14. Risk of falling in pediatric nursing

    Directory of Open Access Journals (Sweden)

    Jana Chromá

    2016-12-01

    Full Text Available Aim: The aim of this article is to describe, analyze and compare the assessment tools used to evaluate risk of falling in pediatric nursing. Design: Review - literature review. Methods: Electronic licensed and freely accessible databases (Bibliographia Medica Čechoslovaca, MEDLINE, Web of Science, PubMed a Scopus were used to obtain data. Instruments for measuring risk of falling in languages other than Czech, Slovak or English, and scales unsuitable for measuring risk of falling in pediatric nursing were excluded from the analysis. Results: From analysis of the collected information, the most suitable tool for assessment of risk of falling in pediatric nursing seems to be the Humpty Dumpty measuring scale. Conclusion: At present there are many assessment tools that can be used to evaluate the risk of falling in pediatric nursing, but most are available in English. Czech pediatric nursing continues to lack measuring tools with verified psychometric properties.

  15. Fall Detection Using Smartphone Audio Features.

    Science.gov (United States)

    Cheffena, Michael

    2016-07-01

    An automated fall detection system based on smartphone audio features is developed. The spectrogram, mel frequency cepstral coefficents (MFCCs), linear predictive coding (LPC), and matching pursuit (MP) features of different fall and no-fall sound events are extracted from experimental data. Based on the extracted audio features, four different machine learning classifiers: k-nearest neighbor classifier (k-NN), support vector machine (SVM), least squares method (LSM), and artificial neural network (ANN) are investigated for distinguishing between fall and no-fall events. For each audio feature, the performance of each classifier in terms of sensitivity, specificity, accuracy, and computational complexity is evaluated. The best performance is achieved using spectrogram features with ANN classifier with sensitivity, specificity, and accuracy all above 98%. The classifier also has acceptable computational requirement for training and testing. The system is applicable in home environments where the phone is placed in the vicinity of the user.

  16. The effects of time pressure and experience on the performance of fall techniques during a fall.

    NARCIS (Netherlands)

    Swigchem, R. van; Groen, B.E.; Weerdesteijn, V.G.M.; Duysens, J.E.J.

    2009-01-01

    Although the practice of fall techniques has been introduced in fall prevention programs, it is not clear whether people can apply acquired techniques during a real-life fall. It would be helpful to know the time it takes to initiate and to successfully execute such techniques, as well as the effect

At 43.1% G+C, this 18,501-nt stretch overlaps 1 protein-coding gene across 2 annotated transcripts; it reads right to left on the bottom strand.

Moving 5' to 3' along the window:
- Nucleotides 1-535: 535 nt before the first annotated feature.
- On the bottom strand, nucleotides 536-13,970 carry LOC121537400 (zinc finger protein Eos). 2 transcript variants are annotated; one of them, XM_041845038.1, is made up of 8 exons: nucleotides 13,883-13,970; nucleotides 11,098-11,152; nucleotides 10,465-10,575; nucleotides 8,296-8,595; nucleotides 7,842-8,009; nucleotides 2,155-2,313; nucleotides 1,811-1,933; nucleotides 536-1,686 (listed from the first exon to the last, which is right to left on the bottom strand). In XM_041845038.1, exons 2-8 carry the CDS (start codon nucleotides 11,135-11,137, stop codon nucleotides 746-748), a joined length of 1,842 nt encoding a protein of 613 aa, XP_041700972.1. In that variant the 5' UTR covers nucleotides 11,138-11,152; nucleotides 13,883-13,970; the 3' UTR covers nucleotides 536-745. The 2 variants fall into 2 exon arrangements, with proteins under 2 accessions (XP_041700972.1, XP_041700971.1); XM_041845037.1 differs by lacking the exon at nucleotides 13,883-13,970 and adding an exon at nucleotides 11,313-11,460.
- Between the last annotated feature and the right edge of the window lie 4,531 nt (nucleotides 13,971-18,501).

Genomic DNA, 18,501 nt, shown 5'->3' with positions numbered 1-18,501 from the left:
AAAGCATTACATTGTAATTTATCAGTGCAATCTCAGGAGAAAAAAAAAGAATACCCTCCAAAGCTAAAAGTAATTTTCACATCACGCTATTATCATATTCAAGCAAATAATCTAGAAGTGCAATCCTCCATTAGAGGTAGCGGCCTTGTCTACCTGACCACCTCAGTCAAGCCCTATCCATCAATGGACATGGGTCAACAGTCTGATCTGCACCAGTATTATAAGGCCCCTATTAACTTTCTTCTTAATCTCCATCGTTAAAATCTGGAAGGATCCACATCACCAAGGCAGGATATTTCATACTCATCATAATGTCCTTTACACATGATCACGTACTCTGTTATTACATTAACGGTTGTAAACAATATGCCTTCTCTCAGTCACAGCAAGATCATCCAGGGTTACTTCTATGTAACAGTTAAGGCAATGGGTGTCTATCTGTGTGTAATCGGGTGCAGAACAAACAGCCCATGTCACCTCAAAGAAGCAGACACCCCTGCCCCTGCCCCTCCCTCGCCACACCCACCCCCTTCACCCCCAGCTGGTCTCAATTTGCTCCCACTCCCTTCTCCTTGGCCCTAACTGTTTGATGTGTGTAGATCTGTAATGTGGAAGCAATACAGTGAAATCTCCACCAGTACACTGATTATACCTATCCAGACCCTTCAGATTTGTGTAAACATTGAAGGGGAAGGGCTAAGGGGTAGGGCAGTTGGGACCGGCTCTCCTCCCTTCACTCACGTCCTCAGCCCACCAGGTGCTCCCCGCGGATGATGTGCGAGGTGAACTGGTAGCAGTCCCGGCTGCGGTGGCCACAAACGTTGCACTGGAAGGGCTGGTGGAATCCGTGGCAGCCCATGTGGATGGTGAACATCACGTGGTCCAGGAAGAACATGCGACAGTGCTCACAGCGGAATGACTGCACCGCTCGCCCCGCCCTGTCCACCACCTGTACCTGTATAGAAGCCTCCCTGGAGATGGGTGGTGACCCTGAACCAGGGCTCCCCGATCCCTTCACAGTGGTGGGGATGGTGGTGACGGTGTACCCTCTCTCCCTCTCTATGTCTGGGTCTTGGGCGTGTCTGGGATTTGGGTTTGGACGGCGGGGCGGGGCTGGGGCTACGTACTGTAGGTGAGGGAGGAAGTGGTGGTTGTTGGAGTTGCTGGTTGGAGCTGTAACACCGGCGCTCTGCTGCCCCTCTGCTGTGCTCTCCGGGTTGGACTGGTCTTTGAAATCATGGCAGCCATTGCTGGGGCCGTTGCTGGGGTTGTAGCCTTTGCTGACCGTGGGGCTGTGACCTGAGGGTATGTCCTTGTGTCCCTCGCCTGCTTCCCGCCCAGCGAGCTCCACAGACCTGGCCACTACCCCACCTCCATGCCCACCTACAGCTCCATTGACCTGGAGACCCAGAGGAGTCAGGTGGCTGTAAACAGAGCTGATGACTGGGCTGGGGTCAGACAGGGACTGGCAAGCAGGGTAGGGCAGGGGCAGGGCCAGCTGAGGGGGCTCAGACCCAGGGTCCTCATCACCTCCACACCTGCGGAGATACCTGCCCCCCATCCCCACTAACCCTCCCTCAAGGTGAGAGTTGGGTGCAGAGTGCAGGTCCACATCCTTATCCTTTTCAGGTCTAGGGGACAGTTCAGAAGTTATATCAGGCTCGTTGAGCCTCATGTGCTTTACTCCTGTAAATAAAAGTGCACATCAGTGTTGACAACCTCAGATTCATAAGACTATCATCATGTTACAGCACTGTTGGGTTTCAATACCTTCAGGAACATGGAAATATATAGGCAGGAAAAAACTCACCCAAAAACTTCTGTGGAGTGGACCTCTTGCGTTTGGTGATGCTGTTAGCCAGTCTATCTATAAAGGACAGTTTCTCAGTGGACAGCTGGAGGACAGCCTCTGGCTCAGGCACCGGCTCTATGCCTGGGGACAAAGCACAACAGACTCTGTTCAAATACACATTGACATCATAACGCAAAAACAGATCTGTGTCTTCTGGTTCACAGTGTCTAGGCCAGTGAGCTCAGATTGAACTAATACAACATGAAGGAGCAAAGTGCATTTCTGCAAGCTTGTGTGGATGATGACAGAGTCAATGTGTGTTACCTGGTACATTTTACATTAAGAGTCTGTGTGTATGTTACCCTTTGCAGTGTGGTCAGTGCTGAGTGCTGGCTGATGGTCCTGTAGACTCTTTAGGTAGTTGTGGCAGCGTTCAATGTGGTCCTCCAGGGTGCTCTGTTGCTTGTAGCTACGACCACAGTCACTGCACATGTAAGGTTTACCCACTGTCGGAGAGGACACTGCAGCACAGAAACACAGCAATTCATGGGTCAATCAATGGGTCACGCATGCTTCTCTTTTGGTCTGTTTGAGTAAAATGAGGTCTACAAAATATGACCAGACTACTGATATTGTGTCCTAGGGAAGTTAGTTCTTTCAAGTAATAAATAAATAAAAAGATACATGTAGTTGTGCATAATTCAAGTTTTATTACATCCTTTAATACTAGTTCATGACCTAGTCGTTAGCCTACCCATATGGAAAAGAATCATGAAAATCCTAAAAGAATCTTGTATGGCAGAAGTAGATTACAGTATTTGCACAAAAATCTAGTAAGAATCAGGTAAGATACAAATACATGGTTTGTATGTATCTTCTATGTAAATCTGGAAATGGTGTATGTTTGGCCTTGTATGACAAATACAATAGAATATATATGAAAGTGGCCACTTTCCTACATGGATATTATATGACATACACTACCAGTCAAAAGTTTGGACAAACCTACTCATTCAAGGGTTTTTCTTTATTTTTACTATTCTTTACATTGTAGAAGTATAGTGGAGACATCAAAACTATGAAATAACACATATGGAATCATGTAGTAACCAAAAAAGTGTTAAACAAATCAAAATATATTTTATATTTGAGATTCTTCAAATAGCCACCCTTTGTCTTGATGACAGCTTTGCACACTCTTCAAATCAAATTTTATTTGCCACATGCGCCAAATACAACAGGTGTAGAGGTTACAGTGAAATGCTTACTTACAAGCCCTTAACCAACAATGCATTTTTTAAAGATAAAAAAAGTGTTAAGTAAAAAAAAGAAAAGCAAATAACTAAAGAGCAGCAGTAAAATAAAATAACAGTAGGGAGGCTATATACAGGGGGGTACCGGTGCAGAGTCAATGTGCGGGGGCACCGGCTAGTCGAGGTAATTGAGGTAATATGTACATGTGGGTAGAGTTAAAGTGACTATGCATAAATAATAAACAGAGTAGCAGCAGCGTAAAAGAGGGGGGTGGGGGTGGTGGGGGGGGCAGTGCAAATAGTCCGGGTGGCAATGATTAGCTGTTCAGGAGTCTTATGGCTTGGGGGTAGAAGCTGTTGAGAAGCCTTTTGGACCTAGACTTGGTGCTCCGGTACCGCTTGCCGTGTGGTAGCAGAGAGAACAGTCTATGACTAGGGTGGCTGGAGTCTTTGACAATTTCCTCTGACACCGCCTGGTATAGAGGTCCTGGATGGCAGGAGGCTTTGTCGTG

17. Prospective study of falls and risk factors for falls in adults with advanced cancer.

    LENUS (Irish Health Repository)

    Stone, Carol A

    2012-06-10

    Retrospective studies of inpatients with cancer suggest that a cancer diagnosis confers a high risk of falls. In adults with advanced cancer, we aimed to prospectively document the incidence of falls, identify the risk factors, and determine if falls in this population occur predominantly in older patients.

  18. Risk Factors for Falls and Fall-related Fractures in the Elderly

    NARCIS (Netherlands)

    G. Ziere (Gijsbertus)

    2007-01-01

    textabstractFalls are among the most common and serious problems facing older persons and are associated with considerable morbidity and mortality. They often lead to reduced functioning and nursing home admissions. The incidence of falls as well as the severity of fall-related complications rises s

  19. Sea-Floor geology and character of Eastern Rhode Island Sound West of Gay Head, Massachusetts

    Science.gov (United States)

    Poppe, L.J.; McMullen, K.Y.; Ackerman, S.D.; Blackwood, D.S.; Irwin, B.J.; Schaer, J.D.; Forrest, M.R.

    2011-01-01

    Gridded multibeam bathymetry covers approximately 102 square kilometers of sea floor in eastern Rhode Island Sound west of Gay Head, Massachusetts. Although originally collected for charting purposes during National Oceanic and Atmospheric Administration hydrographic survey H11922, these acoustic data and the sea-floor stations subsequently occupied to verify them (1) show the composition and terrain of the seabed, (2) provide information on sediment transport and benthic habitat, and (3) are part of an expanding series of studies that provide a fundamental framework for research and management activities (for example, windfarms and fisheries) along the Massachusetts inner continental shelf. Most of the sea floor in the study area has an undulating to faintly rippled appearance and is composed of bioturbated muddy sand, reflecting processes associated with sediment sorting and reworking. Shallower areas are composed of rippled sand and, where small fields of megaripples are present, indicate sedimentary environments characterized by processes associated with coarse bedload transport. Boulders and gravel were found on the floors of scour depressions and on top of an isolated bathymetric high where erosion has removed the Holocene marine sediments and exposed the underlying relict lag deposits of Pleistocene drift. The numerous scour depressions, which formed during storm-driven events, result in the juxtaposition of sea-floor areas with contrasting sedimentary environments and distinct gravel, sand, and muddy sand textures. This textural heterogeneity in turn creates a complex patchwork of habitats. Our observations of local variations in community structure suggest that this small-scale textural heterogeneity adds dramatically to the sound-wide benthic biological diversity.